Welcome back to the working week! We’re kicking our week off with an interview with award-winning author Clifford Garstang, the short fiction editor of Prime Number Magazine whose novel in stories, What the Zhang Boys Know, ended 2013 on a high note by winning the Library of Virginia Award for Fiction. Cliff talks about the joys of short fiction and how many languages he can (sort of) speak.
P53: What initially drew you to short fiction?
CG: Honestly? I had just finished a draft of a novel that was my MFA thesis and I had one semester left. I had to write something for my workshop and I couldn’t bear the thought of starting another novel so soon! But then, once I began writing them, I discovered how much I enjoyed writing them, and how much fun it was to switch characters and voices from story to story.
P53: What kind of movies do you like? What are the parallels you see between film and literature?
CG: I’m not a big movie buff because I have trouble sitting still that long, but I do like dramatic adventure films and psychological thrillers. Until I took a screenwriting class a few years ago I’m not sure I would have been able to answer the second part of that question, but it’s clear to me now that a compelling novel—and maybe a story, too—follows a three-act structure that is quite similar to a film. Films are ultimately derivative of literature, and yet writers can learn a lot from films about holding the attention of a reader and delivering a satisfying experience.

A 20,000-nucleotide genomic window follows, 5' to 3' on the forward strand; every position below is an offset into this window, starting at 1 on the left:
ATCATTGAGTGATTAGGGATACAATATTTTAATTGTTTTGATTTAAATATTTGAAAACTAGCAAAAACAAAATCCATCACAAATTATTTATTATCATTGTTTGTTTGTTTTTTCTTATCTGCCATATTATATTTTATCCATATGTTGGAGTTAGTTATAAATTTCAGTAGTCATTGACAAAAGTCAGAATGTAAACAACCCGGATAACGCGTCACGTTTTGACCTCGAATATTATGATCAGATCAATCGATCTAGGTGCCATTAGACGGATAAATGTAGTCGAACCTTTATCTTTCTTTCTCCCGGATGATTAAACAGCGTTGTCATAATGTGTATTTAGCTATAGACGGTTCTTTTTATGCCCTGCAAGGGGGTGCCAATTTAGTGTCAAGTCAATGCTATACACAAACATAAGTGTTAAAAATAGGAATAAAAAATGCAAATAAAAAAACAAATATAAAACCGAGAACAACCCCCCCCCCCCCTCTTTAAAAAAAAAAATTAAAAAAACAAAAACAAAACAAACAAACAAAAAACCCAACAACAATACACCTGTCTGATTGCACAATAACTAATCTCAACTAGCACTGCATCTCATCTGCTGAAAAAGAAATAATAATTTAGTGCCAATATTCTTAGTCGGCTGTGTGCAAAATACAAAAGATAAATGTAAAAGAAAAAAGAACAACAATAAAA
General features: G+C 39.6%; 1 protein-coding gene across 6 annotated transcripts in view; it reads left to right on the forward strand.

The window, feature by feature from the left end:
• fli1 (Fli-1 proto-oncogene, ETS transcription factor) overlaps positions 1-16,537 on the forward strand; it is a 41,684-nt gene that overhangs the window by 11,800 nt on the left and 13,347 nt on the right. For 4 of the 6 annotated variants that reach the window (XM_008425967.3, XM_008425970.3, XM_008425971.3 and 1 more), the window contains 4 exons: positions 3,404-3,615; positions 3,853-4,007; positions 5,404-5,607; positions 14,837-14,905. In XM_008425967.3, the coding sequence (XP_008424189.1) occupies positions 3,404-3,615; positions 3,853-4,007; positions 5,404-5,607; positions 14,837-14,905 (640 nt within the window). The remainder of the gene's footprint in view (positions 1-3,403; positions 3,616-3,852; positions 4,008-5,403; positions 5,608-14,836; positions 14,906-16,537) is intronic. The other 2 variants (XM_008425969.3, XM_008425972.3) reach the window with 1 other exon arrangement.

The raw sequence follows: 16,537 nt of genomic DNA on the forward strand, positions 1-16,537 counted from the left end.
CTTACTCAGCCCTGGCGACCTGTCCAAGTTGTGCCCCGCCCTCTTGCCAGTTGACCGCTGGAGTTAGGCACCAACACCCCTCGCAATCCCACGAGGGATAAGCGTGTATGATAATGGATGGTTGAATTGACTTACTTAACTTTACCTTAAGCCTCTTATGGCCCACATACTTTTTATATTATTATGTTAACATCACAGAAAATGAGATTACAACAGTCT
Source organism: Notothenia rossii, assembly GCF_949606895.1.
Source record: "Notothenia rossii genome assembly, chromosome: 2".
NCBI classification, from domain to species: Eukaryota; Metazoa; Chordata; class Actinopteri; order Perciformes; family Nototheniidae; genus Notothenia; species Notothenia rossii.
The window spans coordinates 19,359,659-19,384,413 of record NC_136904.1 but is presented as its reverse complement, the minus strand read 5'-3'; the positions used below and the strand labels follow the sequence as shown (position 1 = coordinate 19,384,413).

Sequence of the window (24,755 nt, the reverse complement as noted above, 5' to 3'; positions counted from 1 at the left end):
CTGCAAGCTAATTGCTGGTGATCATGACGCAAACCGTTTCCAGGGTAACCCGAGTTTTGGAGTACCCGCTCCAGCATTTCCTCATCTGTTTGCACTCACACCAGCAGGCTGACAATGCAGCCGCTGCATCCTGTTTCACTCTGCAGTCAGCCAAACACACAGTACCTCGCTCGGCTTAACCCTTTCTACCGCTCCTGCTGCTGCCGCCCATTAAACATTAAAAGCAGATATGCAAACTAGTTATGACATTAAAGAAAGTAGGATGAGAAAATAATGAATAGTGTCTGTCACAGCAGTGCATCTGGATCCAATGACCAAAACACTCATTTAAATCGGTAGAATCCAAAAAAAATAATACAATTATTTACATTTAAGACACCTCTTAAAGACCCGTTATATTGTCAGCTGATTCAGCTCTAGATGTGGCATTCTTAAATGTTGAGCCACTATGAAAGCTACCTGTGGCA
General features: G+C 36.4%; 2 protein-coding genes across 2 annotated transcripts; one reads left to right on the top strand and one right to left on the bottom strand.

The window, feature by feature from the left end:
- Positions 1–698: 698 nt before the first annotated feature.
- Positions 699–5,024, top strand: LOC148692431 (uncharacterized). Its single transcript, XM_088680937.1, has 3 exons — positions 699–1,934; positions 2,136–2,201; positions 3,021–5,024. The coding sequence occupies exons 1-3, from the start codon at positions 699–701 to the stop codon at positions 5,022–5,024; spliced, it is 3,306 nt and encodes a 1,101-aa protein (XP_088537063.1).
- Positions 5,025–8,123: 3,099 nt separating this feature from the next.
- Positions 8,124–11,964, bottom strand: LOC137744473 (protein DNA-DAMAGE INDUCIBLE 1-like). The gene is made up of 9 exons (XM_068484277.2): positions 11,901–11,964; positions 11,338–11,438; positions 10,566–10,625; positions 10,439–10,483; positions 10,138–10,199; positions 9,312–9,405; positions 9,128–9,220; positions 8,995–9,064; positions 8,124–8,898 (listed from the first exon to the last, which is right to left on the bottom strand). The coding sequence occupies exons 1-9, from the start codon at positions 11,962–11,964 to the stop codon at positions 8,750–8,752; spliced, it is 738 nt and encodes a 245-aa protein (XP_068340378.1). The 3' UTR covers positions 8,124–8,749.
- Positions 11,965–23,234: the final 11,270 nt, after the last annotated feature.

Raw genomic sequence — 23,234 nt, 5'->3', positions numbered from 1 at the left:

P53: When did you first truly feel like you were a writer?
CG: I tentatively felt like a writer when my first short story was published, but I only truly felt like a writer when my first book—In an Uncharted Country, from Press 53—came out in 2009. I feel a bit sheepish about saying that, though, because being a writer isn’t about being published. And yet I had a hard time identifying myself as a writer until there was something tangible to point to.
P53: You can only eat one food for the rest of your life; what is it?
CG: Salmon. I was going to pick something else, or try to be clever about it, but I realized that I almost always order salmon when I eat in a restaurant, so that must be my favorite thing. And healthy, too! (My mother would be so proud.)
P53: What is the one personal belonging you simply could not do without?
CG: My laptop—it’s my office, my filing system, my connection to the rest of the world, my source of information and entertainment. Take away all the rest, but leave me my laptop.
Three Facts About Clifford:
1. My mother wanted to be a writer, but she never pursued her dream.
2. Other than English, I’ve studied seven languages … and can’t really speak any of them.
3. The one project I remember most distinctly from my days of law practice is the leveraged buyout of Hills Brothers Coffee in the early 80s when I was a junior associate at my firm; you’ve never smelled anything so heavenly as the aroma of a whole building full of fresh-roasted coffee.